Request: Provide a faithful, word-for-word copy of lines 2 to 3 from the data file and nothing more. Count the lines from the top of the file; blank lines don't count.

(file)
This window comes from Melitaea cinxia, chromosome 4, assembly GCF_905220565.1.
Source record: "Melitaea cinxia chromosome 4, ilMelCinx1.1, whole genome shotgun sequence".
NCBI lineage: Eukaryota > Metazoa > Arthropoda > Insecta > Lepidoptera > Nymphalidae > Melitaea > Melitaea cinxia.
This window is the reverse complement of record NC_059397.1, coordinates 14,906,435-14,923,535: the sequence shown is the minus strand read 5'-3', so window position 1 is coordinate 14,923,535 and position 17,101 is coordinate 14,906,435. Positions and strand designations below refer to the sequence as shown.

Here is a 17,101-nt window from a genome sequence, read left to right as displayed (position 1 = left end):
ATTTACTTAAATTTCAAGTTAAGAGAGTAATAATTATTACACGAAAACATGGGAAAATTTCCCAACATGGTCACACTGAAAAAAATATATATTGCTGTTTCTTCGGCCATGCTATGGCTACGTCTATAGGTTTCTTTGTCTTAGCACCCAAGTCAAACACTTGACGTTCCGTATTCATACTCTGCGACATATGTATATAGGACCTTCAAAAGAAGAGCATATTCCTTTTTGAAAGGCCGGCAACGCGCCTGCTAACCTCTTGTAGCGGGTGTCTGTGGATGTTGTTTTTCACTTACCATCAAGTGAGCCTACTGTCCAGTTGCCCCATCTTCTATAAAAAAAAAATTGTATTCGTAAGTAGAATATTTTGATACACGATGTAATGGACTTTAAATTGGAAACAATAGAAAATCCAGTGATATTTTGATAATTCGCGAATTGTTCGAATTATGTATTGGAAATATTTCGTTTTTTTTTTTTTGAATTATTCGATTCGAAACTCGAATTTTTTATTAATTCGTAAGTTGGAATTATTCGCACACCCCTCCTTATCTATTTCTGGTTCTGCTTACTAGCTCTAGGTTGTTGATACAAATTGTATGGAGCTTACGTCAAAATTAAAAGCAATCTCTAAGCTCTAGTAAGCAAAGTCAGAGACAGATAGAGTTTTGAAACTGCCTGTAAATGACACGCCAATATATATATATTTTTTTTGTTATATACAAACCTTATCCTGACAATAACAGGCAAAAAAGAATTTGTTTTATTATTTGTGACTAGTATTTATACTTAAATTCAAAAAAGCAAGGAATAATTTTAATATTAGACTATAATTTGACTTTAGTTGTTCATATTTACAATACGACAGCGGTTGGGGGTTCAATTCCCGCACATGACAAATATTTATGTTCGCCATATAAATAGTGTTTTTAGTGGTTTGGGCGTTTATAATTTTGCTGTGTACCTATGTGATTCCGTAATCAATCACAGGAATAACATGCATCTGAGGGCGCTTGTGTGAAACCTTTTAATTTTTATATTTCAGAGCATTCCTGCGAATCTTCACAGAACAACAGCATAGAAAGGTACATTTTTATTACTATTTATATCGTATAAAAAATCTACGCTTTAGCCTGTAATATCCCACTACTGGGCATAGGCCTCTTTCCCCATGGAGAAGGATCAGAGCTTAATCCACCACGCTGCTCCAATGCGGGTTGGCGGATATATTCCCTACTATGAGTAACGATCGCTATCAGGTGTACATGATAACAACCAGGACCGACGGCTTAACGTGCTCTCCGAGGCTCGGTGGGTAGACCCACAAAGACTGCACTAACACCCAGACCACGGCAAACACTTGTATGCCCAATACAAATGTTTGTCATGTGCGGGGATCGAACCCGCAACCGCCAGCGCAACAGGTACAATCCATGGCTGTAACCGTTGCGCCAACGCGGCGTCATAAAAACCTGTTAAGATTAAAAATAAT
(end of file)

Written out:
Source record: "Melitaea cinxia chromosome 4, ilMelCinx1.1, whole genome shotgun sequence".
NCBI lineage: Eukaryota > Metazoa > Arthropoda > Insecta > Lepidoptera > Nymphalidae > Melitaea > Melitaea cinxia.